Both the hero and heroine of My Fair Concubine are memorable characters. Yan Ling is a feisty and vivacious young woman who still aligns to the female idea of the time: she is respectful and humble and does her best to learn and make Fei Long proud. And Fei Long, oh Fei Long… *dreamy sighs* he is an extraordinary hero. He is all that is honourable, selfless and responsible. He denies his own wishes and needs for his duty and his sacrifices and the way he carried the family’s burdens all alone made my heart ache for him. He was a wonderfully intense and good man.
The romance between Fei Long and Yan Ling started out slowly. Their relationship was not about instant attraction or lust but grew through a steady understanding and respect of each other which engendered the blossoming of affection and later love.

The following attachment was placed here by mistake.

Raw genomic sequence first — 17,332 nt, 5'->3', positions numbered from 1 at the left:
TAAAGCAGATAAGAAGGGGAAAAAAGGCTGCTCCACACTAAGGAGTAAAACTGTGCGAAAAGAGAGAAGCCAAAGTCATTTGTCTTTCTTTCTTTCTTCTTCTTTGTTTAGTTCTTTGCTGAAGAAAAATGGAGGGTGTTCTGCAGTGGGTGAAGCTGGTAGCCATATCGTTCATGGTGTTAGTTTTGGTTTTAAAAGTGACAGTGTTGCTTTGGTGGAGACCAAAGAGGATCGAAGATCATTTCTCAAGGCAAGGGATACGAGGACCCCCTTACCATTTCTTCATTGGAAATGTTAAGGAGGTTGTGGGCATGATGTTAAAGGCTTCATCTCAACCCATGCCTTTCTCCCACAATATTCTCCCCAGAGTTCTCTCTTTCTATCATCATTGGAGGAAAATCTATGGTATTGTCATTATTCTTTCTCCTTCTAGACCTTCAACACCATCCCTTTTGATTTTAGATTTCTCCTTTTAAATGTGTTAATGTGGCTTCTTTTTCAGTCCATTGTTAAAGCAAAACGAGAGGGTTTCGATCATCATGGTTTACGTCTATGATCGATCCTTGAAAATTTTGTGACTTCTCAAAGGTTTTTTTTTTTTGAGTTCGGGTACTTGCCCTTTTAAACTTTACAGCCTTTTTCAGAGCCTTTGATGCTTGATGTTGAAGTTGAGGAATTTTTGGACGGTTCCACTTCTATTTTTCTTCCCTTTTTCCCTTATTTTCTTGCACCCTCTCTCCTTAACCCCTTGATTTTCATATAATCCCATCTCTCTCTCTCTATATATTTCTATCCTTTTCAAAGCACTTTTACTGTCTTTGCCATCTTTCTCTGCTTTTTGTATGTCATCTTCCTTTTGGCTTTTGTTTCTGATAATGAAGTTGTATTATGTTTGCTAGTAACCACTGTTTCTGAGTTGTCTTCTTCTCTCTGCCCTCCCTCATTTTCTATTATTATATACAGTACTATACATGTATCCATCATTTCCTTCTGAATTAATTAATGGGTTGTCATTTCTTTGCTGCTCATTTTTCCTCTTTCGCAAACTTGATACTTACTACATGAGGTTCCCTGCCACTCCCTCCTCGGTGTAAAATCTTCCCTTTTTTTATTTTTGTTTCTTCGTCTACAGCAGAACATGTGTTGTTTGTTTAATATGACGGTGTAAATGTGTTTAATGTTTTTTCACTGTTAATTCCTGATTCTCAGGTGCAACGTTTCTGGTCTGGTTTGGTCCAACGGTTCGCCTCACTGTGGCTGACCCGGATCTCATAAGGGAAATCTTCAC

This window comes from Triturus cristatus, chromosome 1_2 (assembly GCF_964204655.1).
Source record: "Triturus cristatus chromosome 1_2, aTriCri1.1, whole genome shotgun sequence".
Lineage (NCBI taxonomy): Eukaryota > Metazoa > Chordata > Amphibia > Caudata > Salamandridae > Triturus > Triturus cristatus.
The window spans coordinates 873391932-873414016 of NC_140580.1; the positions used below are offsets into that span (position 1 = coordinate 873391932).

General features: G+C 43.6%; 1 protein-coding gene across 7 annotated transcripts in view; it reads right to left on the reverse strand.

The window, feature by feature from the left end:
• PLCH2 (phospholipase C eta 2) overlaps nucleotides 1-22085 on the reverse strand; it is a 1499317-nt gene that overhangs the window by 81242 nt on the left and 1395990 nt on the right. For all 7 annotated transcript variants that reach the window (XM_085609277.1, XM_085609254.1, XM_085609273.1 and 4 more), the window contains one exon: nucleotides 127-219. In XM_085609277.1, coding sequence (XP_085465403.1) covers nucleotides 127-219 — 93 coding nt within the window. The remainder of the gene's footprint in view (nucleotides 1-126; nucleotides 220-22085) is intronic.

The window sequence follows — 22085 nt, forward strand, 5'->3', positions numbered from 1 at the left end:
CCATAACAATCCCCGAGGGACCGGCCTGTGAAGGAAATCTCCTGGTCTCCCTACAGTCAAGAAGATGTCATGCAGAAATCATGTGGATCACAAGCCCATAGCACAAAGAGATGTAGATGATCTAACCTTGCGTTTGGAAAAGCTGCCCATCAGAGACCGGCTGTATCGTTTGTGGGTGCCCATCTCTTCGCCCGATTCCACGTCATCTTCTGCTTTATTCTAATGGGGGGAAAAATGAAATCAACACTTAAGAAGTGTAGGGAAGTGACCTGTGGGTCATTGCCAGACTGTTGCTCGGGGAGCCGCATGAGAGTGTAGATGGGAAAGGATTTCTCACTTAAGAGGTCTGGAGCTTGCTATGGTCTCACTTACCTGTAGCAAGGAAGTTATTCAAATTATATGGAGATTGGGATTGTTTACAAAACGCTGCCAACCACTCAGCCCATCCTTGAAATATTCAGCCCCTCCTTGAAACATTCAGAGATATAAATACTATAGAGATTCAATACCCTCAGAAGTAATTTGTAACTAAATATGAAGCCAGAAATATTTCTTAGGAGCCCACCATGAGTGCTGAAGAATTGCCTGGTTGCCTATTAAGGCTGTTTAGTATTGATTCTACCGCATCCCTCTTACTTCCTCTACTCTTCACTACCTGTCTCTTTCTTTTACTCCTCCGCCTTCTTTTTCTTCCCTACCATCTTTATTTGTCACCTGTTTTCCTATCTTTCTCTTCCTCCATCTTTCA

They had spent every moment together for the past few weeks, on the road and then at his home and yet he hadn’t seen. They had shared meals, slept in close quarters, and he had never noticed. Now [she] seemed too far away. He wanted to be next to her so they could watch the adventure unfold. She would whisper questions to him. And he’d answer. He’d make up answers just to have something to say to her.
But do not think that you will want for heartsqueezing or sigh inducing moments, because My Fair Concubine is a wonderfully romantic tale:
‘I think of you, Yan Ling, more than I should.’ A wave of longing struck him. ‘When I see your face at night, I don’t see the tea girl or the elegant lady. I only see you.’ He could see her now, even though he couldn’t face her.
‘I think of you, too.’
Her soft confession nearly unravelled him. He had to get this all out and be done with it.
‘If I acted on these feelings, if I…if I took what I wanted, it would be an abuse of authority. You’re under my care. That was what I meant when I spoke of our positions. I won’t treat you like that.’ His mouth twisted. ‘As if you’re here for my pleasure.’